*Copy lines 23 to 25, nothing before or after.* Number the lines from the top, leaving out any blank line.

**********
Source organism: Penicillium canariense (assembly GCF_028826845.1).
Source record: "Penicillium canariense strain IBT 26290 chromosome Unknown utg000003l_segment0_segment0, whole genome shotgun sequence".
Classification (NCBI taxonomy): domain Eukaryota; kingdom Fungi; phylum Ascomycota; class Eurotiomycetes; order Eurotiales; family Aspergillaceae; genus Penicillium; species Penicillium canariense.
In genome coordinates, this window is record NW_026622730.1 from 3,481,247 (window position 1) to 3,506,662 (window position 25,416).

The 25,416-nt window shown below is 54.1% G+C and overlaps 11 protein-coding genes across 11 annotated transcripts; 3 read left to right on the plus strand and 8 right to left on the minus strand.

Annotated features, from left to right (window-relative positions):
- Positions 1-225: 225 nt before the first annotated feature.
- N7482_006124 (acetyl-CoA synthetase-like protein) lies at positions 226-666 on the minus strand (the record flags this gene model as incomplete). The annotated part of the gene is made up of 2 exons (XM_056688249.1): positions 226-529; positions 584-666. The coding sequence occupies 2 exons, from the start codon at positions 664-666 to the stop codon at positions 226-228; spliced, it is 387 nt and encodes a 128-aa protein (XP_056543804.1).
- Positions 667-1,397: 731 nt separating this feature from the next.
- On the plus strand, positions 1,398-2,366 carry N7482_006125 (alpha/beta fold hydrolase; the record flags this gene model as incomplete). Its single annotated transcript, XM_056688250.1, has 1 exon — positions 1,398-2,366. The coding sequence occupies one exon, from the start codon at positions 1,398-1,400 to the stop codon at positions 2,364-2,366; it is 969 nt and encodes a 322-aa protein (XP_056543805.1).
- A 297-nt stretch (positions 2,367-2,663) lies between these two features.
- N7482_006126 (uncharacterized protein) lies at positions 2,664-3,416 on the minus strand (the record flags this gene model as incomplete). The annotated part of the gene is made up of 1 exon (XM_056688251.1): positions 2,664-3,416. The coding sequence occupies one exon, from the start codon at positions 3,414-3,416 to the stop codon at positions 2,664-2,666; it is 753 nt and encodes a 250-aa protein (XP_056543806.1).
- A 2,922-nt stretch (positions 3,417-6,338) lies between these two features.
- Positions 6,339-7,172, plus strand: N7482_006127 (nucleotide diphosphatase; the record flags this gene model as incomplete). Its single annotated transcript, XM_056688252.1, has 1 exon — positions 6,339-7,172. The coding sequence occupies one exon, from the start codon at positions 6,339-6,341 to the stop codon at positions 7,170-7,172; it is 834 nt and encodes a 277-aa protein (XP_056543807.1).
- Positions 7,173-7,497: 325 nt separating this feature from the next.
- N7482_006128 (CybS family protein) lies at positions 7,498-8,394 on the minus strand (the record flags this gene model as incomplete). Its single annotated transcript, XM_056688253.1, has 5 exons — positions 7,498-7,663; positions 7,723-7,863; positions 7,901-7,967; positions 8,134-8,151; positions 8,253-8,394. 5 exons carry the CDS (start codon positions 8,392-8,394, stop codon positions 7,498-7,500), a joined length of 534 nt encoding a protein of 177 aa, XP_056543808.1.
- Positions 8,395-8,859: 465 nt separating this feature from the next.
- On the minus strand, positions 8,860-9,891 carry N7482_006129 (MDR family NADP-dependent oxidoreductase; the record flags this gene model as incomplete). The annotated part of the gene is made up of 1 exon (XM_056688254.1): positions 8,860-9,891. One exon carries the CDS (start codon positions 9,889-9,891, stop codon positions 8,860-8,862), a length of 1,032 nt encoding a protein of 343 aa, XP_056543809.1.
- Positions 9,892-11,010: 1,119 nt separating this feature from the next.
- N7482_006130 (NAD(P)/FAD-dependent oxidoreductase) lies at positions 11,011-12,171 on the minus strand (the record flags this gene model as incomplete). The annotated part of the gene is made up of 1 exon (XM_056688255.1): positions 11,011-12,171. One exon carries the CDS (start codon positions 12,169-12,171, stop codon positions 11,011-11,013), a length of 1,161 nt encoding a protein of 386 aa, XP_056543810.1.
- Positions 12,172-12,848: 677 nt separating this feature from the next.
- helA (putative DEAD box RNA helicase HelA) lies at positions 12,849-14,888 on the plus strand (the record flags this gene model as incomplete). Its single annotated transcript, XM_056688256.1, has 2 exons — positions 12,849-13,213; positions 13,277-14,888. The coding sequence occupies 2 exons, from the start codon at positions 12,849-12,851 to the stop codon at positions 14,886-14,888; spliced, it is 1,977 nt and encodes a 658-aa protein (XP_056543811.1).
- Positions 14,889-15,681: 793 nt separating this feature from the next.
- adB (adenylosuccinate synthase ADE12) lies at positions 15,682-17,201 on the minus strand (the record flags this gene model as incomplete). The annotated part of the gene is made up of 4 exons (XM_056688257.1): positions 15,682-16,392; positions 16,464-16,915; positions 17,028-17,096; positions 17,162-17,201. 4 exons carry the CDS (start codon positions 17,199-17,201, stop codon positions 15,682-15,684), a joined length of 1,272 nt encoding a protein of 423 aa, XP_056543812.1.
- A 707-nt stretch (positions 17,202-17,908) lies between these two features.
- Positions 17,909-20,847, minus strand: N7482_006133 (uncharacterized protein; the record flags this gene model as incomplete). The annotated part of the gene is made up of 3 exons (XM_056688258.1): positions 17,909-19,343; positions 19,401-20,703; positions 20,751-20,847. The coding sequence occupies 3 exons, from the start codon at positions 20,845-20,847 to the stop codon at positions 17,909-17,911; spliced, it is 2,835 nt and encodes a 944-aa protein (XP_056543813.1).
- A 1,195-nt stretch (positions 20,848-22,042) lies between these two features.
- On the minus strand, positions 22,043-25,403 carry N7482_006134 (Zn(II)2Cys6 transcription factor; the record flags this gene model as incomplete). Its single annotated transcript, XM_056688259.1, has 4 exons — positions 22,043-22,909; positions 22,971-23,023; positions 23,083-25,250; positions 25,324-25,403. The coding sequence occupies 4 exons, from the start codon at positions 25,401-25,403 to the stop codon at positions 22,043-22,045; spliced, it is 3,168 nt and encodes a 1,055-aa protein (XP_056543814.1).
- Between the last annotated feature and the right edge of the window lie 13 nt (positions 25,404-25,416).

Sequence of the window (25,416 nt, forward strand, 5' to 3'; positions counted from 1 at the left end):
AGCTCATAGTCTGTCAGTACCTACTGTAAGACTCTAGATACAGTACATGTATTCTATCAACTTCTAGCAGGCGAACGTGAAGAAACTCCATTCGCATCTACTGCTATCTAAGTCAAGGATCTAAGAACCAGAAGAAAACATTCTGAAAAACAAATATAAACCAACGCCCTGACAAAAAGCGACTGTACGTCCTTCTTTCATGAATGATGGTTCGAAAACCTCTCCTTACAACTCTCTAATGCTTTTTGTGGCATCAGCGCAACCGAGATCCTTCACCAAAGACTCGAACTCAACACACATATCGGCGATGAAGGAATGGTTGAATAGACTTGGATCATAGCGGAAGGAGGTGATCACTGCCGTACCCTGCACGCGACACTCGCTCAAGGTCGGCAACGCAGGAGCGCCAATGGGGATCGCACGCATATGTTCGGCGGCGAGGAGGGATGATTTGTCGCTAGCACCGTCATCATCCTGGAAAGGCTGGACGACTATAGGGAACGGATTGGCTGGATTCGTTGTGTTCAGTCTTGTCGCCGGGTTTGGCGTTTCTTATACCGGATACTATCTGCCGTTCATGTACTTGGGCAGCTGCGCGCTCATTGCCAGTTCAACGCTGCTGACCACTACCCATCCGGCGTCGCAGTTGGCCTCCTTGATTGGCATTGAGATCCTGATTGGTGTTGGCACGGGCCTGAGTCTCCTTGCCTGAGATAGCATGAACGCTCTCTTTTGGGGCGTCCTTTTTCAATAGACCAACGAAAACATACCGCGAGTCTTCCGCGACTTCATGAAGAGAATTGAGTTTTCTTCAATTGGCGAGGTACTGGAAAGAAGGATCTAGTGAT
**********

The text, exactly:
- Positions 14,889-15,681: 793 nt separating this feature from the next.
- adB (adenylosuccinate synthase ADE12) lies at positions 15,682-17,201 on the minus strand (the record flags this gene model as incomplete). The annotated part of the gene is made up of 4 exons (XM_056688257.1): positions 15,682-16,392; positions 16,464-16,915; positions 17,028-17,096; positions 17,162-17,201. 4 exons carry the CDS (start codon positions 17,199-17,201, stop codon positions 15,682-15,684), a joined length of 1,272 nt encoding a protein of 423 aa, XP_056543812.1.
- A 707-nt stretch (positions 17,202-17,908) lies between these two features.